Well, that was unexpected.
Kudos to the show for making Bran's endless trek north interesting for once. As someone who spent parts of this episode going, "Wait, why does Jon know about Bran?" and "How did they get past the Wall??" (two things that I've been assured are well-explained in the show, but which I have zero memory of), I appreciated that the show actually made me sit up and pay attention during his scenes this week. Since the show has changed so much already, in smaller and more frustrating ways, it's fun to see it dive straight into "AU fanfic" territory and be completely surprised by the plot.
Although clearly my standards for the show have become pretty low, since I was relieved and pleasantly surprised when Meera Reed wasn't explicitly threatened with rape at the end of the episode. But then, I suppose there's always next week.
As for the episode's final moments in the Land of Always Winter, it was pretty dramatic stuff. I must admit, I care about the White Walkers about as much as the Lannisters do, so the appearance of their homeland and their apparent king didn't send me scrambling for the theory boards, but it was definitely a cool moment, and it's exciting to have something positive to discuss and dissect in the world of Game of Thrones for once.
Of course, the show couldn't allow it to be entirely positive. We also saw the return of the Night's Watch's mutineers, and apparently their evilness wasn't clear enough from the fact that they killed the Lord Commander, drink wine from his skull, capture Bran, and mock and torture Hodor. No, no. For us to know that they're really evil, their scenes had to be accompanied by perpetual rape. Multiple girls, mostly off-screen, their cries punctuating all other conversation.
Beyond the use of violence against women as a narrative crutch, this setup is problematic for two reasons. Firstly, the show uses sexual violence to let the audience know that a character is really, really bad -- canonically with Ramsey Snow, but also with Joffrey, with the torturers that Arya killed in the first episode of this season, and now with the mutineers. Their evil is incomplete without rape. Yet not only has the threat become so ubiquitous as to lose all impact, but the show also undermined its own message of "this is what evil people do" last week with Jaime. He raped Cersei last week, but the assault remains entirely unaddressed. We're certainly not supposed to think less of him. In fact, Cersei is still presented as the cold, cruel, vicious woman, while he's the noble man striving to do what's right.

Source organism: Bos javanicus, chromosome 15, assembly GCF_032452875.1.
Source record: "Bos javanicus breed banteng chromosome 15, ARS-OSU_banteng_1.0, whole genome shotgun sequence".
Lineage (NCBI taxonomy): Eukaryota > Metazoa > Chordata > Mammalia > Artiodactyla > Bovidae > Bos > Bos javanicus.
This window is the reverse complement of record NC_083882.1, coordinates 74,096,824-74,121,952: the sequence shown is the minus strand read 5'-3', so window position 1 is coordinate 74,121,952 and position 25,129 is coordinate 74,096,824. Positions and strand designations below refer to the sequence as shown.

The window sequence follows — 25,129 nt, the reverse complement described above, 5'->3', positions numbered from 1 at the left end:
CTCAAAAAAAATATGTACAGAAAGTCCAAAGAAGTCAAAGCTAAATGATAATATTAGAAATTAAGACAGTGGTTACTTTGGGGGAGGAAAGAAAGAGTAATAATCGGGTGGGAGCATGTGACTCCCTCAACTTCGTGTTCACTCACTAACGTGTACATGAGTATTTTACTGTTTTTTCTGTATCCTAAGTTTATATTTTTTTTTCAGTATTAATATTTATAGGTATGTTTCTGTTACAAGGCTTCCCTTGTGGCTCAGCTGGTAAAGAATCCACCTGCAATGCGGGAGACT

So much for rape being the mark of an evil man. It doesn't seem to have set back Jaime's redemption at all.
And that's the second problem with these scenes. Sure, rape is supposed to be evil, but parts of this episode made me think that we were also supposed to enjoy it. Why else would the show be using background rape scenes to fulfil its nudity quota? As fully dressed men rape naked women who fill up the entire screen? Is that supposed to evoke our sympathy for the girls, and increase our hatred of the mutineers? Or are we just supposed to appreciate it?
Luckily, the episode did have other strengths. The scene between Greyworm and Missandei was fascinating, and it was a powerful and positive change for the show to spend time with some of the slaves that Daenerys is attempting to free, and for us to hear their thoughts and concerns from themselves.